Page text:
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One of the pieces of equipment removed from the Grafenwöhr elementary school playground because it contained lead-based paint.
One of the pieces of equipment removed from the Grafenwöhr elementary school playground because it contained lead-based paint. (Courtesy of U.S. Army)

GRAFENWÖHR, Germany — Lead-based paint recently found on Grafenwöhr and Vilseck playgrounds also has been discovered on Department of Defense Dependents Schools kindergarten facilities, officials in the 100th Area Support Group said Friday.

Ten pieces of community and DODDS playground equipment out of 26 samples collected in late May and early June have so far tested positive for the paint at the two posts, said John Svalina, an industrial hygienist for the U.S. Army Center for Health Promotion and Preventive Medicine Europe.

Officials are now warning residents to avoid playground equipment with painted wood parts until the results of a second, more expansive round of testing — extended to also include Hohenfels this time — are available in mid-July.

The mother of 9- and 10-year-old girls living adjacent to one of the affected playgrounds was not alarmed at the news.

“I really wasn’t that concerned,” said Michelle Meyering, a Grafenwöhr resident. Meyering’s daughters were too big to play on the jungle gym that had recently been removed and the lead levels seemed too low to worry about, she said.

Revelations of lead-based paint started surfacing in mid-June, following a routine inspection of Grafenwöhr and Vilseck schools, performed by Svalina in late May.

When three of his first eight samples from the kindergarten testing came back positive for lead (seven were eventually removed), he pursued testing of similar equipment at the bases.

Eleven samples from three community playgrounds in Vilseck turned up three more positives, and four out of seven from testing at Grafenwöhr contained lead, he said.

Base health officials then contacted the manufacturer of most of the equipment, ABC-TEAM, which has playground contracts with military and American customers — including other DODDS schools — around Europe, said the firm’s managing director, Rainer Kronbach.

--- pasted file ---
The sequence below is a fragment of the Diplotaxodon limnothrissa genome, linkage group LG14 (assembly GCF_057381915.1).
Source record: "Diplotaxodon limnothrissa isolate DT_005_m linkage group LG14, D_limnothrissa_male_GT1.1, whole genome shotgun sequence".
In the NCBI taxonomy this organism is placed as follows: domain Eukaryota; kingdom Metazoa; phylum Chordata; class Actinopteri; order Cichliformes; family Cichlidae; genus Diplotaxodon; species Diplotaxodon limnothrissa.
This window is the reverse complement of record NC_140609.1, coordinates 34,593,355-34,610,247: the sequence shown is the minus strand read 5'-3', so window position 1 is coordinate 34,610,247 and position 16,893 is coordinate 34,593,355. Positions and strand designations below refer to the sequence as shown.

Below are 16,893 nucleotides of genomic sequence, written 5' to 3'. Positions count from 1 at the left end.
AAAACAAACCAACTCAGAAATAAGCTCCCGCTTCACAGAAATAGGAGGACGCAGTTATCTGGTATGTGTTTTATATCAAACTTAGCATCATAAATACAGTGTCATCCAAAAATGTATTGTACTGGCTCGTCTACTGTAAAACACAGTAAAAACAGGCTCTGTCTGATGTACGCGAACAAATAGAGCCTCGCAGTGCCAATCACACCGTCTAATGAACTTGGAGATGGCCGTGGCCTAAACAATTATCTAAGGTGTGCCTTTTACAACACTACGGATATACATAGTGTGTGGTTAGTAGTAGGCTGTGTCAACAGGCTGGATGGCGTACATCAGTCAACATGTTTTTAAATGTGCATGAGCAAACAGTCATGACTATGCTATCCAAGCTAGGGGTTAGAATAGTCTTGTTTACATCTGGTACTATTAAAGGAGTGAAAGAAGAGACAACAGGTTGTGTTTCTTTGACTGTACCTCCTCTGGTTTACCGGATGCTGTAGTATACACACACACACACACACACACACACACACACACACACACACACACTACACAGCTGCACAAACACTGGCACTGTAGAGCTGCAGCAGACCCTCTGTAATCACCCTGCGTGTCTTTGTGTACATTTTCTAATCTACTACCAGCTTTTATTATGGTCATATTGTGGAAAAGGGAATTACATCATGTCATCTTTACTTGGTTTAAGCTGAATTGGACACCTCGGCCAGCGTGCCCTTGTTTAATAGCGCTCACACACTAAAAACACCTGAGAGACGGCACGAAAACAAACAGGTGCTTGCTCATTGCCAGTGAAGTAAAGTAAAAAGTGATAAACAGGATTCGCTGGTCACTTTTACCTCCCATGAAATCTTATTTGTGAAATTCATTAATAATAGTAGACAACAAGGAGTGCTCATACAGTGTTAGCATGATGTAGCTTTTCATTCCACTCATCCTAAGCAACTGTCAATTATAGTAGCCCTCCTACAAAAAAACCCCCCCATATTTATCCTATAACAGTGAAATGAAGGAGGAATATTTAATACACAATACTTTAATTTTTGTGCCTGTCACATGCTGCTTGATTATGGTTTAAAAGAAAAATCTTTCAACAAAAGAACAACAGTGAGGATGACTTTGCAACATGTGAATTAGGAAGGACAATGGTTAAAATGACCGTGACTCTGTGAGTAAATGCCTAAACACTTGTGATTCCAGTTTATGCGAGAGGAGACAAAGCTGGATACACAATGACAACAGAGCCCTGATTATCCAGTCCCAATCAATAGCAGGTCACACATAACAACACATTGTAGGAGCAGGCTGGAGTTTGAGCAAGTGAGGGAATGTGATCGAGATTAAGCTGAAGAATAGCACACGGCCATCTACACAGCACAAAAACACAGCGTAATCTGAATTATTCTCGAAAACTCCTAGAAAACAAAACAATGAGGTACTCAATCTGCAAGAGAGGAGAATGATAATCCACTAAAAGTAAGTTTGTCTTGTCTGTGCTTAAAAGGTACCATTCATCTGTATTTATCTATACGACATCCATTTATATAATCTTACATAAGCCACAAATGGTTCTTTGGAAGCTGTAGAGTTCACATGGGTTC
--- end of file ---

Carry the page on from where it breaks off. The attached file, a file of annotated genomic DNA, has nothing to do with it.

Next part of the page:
ABC-TEAM already has removed the 10 lead-contaminated pieces, he said, the first the company has ever had to dismantle for lead contamination.

After the initial findings, 100th ASG officials expanded their search, calling for a round of 80 samples to be collected from the three 100th ASG communities: 55 from community playgrounds and 25 from DODDS facilities, Svalina said.

Results from that testing should be available by the third week of July. Officials may also do some spot testing of equipment on off-post American housing, said Patrick Bennett, acting director of public works for the 100th ASG.

Kronbach said using the paint was legal when the affected playground equipment was installed, even though the oldest was put in no earlier than 1991. Since then, restrictions on lead-based paint use on playgrounds have been tightened, he said, lowered to essentially a no-tolerance level for dry samples.

That generally means that the health risk to children can be mitigated mainly through good hygiene, such as washing children’s hands, said Mary Brown, Grafenwöhr’s assistant community health nurse.

So far, the Grafenwöhr medical center has seen no cases of residents with symptoms of lead poisoning, she said. In addition, random screenings of 32 blood tests from the local medical center between 2000-2004 turned up no alarming levels of lead.

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